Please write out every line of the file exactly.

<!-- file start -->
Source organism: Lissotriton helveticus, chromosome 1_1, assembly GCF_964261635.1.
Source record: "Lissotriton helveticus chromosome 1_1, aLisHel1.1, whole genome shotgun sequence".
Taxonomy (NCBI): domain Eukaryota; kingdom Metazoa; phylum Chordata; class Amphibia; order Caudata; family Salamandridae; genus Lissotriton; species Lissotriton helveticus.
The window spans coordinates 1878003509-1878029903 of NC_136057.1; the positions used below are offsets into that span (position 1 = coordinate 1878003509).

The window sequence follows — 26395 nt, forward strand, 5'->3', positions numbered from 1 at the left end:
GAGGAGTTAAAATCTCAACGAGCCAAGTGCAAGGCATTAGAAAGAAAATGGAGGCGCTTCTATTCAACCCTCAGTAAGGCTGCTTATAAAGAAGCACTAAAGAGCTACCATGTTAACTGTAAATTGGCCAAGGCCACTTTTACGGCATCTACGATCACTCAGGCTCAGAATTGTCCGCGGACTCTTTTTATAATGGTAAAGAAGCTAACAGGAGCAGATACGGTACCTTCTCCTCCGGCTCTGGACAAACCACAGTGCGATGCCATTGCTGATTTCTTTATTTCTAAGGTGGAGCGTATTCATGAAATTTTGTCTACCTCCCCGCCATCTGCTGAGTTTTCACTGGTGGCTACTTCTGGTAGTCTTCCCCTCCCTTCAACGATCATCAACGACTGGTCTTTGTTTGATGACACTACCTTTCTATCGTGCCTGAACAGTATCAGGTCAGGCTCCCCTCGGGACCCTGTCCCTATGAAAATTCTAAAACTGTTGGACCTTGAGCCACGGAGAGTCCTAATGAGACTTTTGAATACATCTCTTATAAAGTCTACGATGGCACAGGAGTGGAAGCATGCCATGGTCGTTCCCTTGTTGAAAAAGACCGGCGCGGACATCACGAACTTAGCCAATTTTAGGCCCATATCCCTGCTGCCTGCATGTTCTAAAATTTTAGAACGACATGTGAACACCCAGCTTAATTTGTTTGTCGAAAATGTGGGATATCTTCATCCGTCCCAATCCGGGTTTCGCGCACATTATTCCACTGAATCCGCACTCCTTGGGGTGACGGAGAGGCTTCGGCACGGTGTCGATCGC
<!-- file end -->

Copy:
Source organism: Lissotriton helveticus, chromosome 1_1, assembly GCF_964261635.1.
Source record: "Lissotriton helveticus chromosome 1_1, aLisHel1.1, whole genome shotgun sequence".
Taxonomy (NCBI): domain Eukaryota; kingdom Metazoa; phylum Chordata; class Amphibia; order Caudata; family Salamandridae; genus Lissotriton; species Lissotriton helveticus.
The window spans coordinates 1878003509-1878029903 of NC_136057.1; the positions used below are offsets into that span (position 1 = coordinate 1878003509).

The window sequence follows — 26395 nt, forward strand, 5'->3', positions numbered from 1 at the left end:
GAGGAGTTAAAATCTCAACGAGCCAAGTGCAAGGCATTAGAAAGAAAATGGAGGCGCTTCTATTCAACCCTCAGTAAGGCTGCTTATAAAGAAGCACTAAAGAGCTACCATGTTAACTGTAAATTGGCCAAGGCCACTTTTACGGCATCTACGATCACTCAGGCTCAGAATTGTCCGCGGACTCTTTTTATAATGGTAAAGAAGCTAACAGGAGCAGATACGGTACCTTCTCCTCCGGCTCTGGACAAACCACAGTGCGATGCCATTGCTGATTTCTTTATTTCTAAGGTGGAGCGTATTCATGAAATTTTGTCTACCTCCCCGCCATCTGCTGAGTTTTCACTGGTGGCTACTTCTGGTAGTCTTCCCCTCCCTTCAACGATCATCAACGACTGGTCTTTGTTTGATGACACTACCTTTCTATCGTGCCTGAACAGTATCAGGTCAGGCTCCCCTCGGGACCCTGTCCCTATGAAAATTCTAAAACTGTTGGACCTTGAGCCACGGAGAGTCCTAATGAGACTTTTGAATACATCTCTTATAAAGTCTACGATGGCACAGGAGTGGAAGCATGCCATGGTCGTTCCCTTGTTGAAAAAGACCGGCGCGGACATCACGAACTTAGCCAATTTTAGGCCCATATCCCTGCTGCCTGCATGTTCTAAAATTTTAGAACGACATGTGAACACCCAGCTTAATTTGTTTGTCGAAAATGTGGGATATCTTCATCCGTCCCAATCCGGGTTTCGCGCACATTATTCCACTGAATCCGCACTCCTTGGGGTGACGGAGAGGCTTCGGCACGGTGTCGATCGC